THE average monthly rent in Kildare is almost €2 a day more expensive in 2019 than it was last year, figures released from Daft this week reveal.
Last year, the average rent here was a teeth-gritting €1,283 per month in the county, while by the end of June this year that had risen by 4.5 per cent to an eye-watering €1,341 – a rise of €57 per month, year on year.
This equates to the first €21,500 of your annual salary going to pay for the average rented roof over your head in Kildare in the second half of 2019. That’s before you put food on the table or pay for any other living expenses.
Rents in the commuter counties rose by an average of 5.4 per cent – a six-year low in rental inflation – though this is still more than a third (35%) greater than the previous all-time high in 2008.
At €1,391, the average monthly rent nationwide during the second quarter of 2019 nonetheless marks the 13th consecutive quarter of record rents.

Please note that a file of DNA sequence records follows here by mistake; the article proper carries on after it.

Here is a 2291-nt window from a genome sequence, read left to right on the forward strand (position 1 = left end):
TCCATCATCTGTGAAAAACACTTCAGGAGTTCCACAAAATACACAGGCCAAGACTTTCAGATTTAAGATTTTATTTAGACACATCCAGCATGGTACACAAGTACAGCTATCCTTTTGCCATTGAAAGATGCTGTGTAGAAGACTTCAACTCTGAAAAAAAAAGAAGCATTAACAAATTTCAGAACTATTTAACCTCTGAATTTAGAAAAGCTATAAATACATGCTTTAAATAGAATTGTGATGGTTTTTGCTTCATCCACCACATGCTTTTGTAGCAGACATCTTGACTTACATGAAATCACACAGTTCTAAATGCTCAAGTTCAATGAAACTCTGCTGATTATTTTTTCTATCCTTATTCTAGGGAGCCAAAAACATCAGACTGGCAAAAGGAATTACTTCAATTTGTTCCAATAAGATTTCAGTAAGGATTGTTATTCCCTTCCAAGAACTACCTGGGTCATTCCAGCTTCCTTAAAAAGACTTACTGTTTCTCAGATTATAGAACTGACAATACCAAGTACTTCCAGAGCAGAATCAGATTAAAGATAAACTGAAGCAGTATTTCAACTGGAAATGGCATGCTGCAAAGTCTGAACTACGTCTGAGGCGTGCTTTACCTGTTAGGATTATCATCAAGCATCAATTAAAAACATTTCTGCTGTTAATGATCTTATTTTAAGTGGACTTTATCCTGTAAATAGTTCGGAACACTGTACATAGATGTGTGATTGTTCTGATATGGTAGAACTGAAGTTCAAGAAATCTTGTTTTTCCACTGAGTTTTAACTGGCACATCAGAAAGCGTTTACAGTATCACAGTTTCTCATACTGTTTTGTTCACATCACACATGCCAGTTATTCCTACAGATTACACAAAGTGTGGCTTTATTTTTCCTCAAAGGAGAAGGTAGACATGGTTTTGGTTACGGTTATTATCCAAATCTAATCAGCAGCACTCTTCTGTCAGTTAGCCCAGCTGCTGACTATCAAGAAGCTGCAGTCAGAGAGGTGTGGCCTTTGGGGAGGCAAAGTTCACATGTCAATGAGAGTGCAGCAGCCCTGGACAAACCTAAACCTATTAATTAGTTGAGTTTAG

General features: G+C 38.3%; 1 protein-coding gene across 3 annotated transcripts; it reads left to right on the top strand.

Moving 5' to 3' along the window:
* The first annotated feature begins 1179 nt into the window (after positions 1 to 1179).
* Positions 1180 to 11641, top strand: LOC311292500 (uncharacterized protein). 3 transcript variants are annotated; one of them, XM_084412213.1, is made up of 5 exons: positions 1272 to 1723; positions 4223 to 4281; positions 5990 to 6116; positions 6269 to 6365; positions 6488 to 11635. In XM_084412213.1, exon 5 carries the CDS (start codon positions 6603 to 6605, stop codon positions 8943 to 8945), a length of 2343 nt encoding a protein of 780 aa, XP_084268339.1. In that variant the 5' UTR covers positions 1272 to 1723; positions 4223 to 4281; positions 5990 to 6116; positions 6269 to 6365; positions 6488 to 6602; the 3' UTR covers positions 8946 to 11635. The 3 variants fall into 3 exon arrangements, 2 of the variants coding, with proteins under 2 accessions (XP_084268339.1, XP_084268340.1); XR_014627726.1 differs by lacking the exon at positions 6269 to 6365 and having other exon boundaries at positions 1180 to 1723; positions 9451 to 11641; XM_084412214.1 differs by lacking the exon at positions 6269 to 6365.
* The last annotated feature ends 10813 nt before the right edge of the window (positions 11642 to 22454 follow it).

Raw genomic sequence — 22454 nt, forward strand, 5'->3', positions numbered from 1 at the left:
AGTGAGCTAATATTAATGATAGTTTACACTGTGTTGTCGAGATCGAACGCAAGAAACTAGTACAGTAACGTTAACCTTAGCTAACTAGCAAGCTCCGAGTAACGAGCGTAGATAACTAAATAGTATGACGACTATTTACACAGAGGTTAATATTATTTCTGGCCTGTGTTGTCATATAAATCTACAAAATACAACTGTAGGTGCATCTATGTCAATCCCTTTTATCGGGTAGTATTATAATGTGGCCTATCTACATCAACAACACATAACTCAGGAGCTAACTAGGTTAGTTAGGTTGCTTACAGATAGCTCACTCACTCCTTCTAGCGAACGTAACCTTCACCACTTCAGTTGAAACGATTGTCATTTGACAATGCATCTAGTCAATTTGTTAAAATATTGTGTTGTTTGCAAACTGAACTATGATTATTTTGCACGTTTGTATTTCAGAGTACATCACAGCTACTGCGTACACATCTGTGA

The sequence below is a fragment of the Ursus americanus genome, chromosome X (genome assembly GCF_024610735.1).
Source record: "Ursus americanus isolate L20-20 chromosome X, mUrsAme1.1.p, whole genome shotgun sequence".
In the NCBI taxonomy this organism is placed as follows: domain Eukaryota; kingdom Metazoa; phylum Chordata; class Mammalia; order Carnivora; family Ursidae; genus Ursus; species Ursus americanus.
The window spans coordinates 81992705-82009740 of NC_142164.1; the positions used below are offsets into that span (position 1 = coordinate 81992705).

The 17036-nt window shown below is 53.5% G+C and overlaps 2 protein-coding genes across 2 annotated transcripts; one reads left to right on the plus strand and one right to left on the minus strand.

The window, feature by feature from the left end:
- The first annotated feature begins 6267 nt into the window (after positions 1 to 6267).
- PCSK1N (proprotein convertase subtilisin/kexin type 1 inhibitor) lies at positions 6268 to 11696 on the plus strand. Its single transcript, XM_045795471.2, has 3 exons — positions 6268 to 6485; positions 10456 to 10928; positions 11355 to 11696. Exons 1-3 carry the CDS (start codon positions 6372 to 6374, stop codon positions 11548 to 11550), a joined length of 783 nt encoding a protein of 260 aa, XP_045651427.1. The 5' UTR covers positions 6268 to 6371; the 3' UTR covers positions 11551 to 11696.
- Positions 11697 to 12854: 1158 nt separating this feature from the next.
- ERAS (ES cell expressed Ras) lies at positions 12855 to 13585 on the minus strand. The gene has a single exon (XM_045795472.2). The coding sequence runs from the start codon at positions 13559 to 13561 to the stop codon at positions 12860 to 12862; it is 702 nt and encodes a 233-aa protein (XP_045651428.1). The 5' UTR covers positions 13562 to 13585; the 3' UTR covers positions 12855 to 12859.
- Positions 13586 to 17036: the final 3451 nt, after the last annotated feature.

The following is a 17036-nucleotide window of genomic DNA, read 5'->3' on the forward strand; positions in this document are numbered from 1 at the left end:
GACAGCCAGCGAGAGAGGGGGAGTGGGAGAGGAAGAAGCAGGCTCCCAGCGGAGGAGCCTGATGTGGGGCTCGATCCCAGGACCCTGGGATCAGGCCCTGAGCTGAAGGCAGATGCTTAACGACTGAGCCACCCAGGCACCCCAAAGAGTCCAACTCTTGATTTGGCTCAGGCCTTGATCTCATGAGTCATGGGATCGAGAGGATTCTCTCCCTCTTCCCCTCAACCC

The average listed rent is now €361 per month higher than the previous peak in 2008 and almost €650 higher than the low seen in late 2011.
As you can see, the national average is actually €50 a month greater than the Kildare average, but unsurprisingly, this is totally driven by the madness next door where the figure is now over two grand a month (€2,023), which requires a little over 32 grands worth of salary to maintain.
Though this slowdown in rental inflation (as opposed to actual rent) was tentatively welcomed by Trinity economist and Daft Report author Ronan Lyons, he cautioned: “The slowdown in rental inflation…is more likely driven by limits to affordability than improved supply”.
For example, in Dublin on August 1 though there were 420 properties more available to rent than at the same time last year (from 1,121 to 1,541) that is way down on the average 4,700 such domiciles that were available to rent in 2009.
“Building new rental supply remains critical to fixing the rental market,” Lyons continued.
“New figures in this report suggest that up to 25,000 new rental homes will be built over the coming few years [and though] these will certainly help address the supply-demand imbalance, stopping further inflation should be just the first target for policymakers, however.
“Bringing rents down to affordable levels must remain the ultimate goal